Today I met Tika, a small female chimpanzee who has AIDS. Chimps don't get aids, they can only acquire HIV but those bastards of scientists injected her with full blown aids from a human being THREE times and eventually gave her aids. She is a resilient soldier and a trooper. We marvel at her strength. She is amazing. She has sores on her body but acts fairly normal. We have two chimps here with missing leg each. They came from the lab that way, they were never told why the legs are gone. We have one chimp (Les) with chewed off ears from another chimp. My favorite is Henry. He is so amazing. Kept in a dirty filthy garage for 15 years living on trash and cokes. He refuses to go inside. He sits as high as he can watching the trees and the sky and us. The look in his eyes if I could only describe. He seems so content and at a peace with his surroundings. He is truly the most handsome chimp here in my opinion. We have a 'rodeo' chimp also. He used to ride horses and traveled in a rodeo. When they brought a horse to visit he got all excited. They were his friends.
I cry a lot when I get back to the trailer. The lives they 've lived are unimaginable. We have a lot of "wall walkers" these are the guys who lived in cages their entire lives. They don't know grass and they don't want to know. They only walk along the walls touching the bars and refuse to go out into the grass play area. They feel ultimately very insecure with their freedom. They do not understand what freedom is. They must touch concrete or metal to feel secure. That is the most heartbreaking thing to see.
All the chimps here will die here we are told. This is the last stop. They sedate them all each year for physicals, blood work, teeth cleaning and nail trimming. Next week when they sedate one, they are going to let us touch it and pet it while it is under anesthesia. I am excited and saddened at the same time. It will be the only time I ever touch a chimpanzee in my entire life I am sure.
I have to write a research paper within a month. I’ve been assigned to Kasey's group. Each group has an alpha male and this is Kasey. Kasey has been picking at the same wound for over 6 years, he got it in the lab. He won't stop. My group has 15 chimps. I have to study them and watch them and take notes on enrichment supplied and how they get along, etc. I'm learning all their names and faces. We have small Pearl. She is smooth and small and solid black. Then there is Karen. I recognize her by her crazy spiky hairdo. And Kasey has two small white dots under his nose. And then there is Jessika. She has abnormally large swelling in her groin due to heart disease (caused by the labs) she sits on her huge swollen gentials, it's a large black sack, she sits on it like a seat. It's sad. But here they are in the only good place they've ever known riddled with disease but at last, they are 'free'.... kind of.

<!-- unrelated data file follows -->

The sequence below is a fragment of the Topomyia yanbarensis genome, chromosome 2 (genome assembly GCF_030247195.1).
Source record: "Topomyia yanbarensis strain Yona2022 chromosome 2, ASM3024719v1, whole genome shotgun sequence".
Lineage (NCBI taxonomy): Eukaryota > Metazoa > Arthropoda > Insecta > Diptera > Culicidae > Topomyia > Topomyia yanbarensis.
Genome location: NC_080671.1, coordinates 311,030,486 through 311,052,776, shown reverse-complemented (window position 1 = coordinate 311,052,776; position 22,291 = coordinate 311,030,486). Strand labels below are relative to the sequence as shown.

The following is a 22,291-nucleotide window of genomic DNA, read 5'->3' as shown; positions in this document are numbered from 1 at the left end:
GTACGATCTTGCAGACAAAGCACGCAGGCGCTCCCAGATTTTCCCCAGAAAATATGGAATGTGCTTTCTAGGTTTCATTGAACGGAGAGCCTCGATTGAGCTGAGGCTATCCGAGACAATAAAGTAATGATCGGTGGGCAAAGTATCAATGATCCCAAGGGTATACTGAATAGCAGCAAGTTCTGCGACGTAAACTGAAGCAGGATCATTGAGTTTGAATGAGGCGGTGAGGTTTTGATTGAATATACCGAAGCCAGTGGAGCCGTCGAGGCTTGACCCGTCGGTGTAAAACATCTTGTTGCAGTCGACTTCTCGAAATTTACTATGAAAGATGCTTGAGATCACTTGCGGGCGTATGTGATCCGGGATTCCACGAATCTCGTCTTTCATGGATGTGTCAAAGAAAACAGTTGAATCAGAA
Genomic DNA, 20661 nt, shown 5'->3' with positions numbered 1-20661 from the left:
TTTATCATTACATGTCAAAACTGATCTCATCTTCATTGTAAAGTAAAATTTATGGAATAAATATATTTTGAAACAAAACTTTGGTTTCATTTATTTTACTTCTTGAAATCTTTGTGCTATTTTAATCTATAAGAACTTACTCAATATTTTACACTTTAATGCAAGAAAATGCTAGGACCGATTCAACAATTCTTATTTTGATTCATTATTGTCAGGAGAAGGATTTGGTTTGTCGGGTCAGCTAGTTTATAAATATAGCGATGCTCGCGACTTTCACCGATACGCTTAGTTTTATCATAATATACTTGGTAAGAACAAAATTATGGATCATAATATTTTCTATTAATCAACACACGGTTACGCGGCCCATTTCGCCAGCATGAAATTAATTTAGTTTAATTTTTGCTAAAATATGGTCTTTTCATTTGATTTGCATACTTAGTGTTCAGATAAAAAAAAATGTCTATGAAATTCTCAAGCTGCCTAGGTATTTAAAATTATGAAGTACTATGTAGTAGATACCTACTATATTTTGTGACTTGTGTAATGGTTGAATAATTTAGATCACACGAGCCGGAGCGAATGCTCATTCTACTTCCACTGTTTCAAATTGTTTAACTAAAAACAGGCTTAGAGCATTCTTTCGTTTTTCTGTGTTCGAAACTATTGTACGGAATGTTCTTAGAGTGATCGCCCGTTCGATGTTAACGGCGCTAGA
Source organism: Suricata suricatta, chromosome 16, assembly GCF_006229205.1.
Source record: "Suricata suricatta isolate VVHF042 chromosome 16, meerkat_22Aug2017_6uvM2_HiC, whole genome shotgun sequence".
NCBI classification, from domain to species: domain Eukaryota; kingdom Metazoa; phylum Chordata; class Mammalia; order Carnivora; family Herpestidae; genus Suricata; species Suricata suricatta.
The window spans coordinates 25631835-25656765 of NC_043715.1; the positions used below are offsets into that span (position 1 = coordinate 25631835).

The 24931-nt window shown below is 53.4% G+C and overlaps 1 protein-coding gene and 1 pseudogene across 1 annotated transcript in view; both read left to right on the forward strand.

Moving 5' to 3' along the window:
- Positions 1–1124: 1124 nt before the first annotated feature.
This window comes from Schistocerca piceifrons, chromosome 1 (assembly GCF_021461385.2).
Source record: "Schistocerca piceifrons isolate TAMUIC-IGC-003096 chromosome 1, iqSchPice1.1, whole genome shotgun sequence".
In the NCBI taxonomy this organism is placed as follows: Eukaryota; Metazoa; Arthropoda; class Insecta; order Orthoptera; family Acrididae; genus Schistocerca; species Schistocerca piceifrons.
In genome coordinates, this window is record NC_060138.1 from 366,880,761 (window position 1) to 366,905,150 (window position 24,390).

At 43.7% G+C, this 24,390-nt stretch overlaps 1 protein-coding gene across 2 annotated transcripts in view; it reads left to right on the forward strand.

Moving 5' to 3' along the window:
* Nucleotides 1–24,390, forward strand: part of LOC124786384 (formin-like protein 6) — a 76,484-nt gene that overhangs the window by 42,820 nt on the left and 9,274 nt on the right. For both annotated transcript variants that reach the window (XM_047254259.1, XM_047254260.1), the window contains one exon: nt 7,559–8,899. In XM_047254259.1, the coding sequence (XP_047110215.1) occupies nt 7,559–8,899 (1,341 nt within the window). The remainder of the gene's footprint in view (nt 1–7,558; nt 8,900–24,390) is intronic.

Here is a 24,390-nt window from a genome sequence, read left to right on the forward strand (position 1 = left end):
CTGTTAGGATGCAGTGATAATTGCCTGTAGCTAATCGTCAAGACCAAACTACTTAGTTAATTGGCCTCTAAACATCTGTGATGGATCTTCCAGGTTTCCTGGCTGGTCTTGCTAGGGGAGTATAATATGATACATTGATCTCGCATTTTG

This morning as I drank coffee on the back steps of my trailer I saw three chimps watching me across the way. It was amazing. Just watching me so early in the morning. Here we all are in the midst of a new day, free to do as they please and they chose to watch me drink coffee :)
The noises are amazing. Their vocalizations are so tremendous you really couldn't imagine how loud they are. First a oooh oooh oooh oooh and then a BANG!! They build up to an explosion. This goes on all day. They scream and yell all day...well...only the males. The females are pretty damn chill.
Today I'm beginning my research paper, but first I have to memorize 15 chimpanzee faces and names within Kasey's group. Kasey is the alpha. At first glance you think they all look the same but in fact they are individuals much like people and have variations in appearance. But you must pay attention. Some are large, some are small. Some are smooth and some are raggedy! We got to walk through their bedrooms (with bars between us) and this one called Midget spit water at me over and over!! It got in my eye and made my clothes all wet, I kept screaming and laughing so of course this made him do it over and over cause I was good entertainment!! These are non-infectious chimps I’m working with, they have no diseases. I've never had an experience like this before! He sees me coming, goes to his water and acts innocent and then when I'm not paying attention shoots a ton of water straight onto me from his mouth!! There is a poo thrower but I’m not doing his group thank God!! I guess someone once got poo thrown in their ear so deep they had to go to the ER room and get it removed lol. I know I know...gross but whatever.
I'm realizing just how loud, obnoxious and funny chimps are. WE are their entertainment essentially. Much like they are my entertainment. These are crazy days I’ll never forget. Amongst the madness my mind starts to float to the gentle orangutan and I wonder how amazing it would be to work with these gentle giants instead of crazy chimps. But I must tell you all that there are some chimps who are so sweet and subtle. There is one named grandma..she is 59...cataracts...really old... no teeth...everyone says she is so sweet you could take her to the store and grocery shop and she would just shuffle around sweetly, she always seems to smile and always has a 'baby' with her....I l do love her very much already :D
More coming every weekend when I get a chance to come to town to this lovely air conditioned Starbucks :)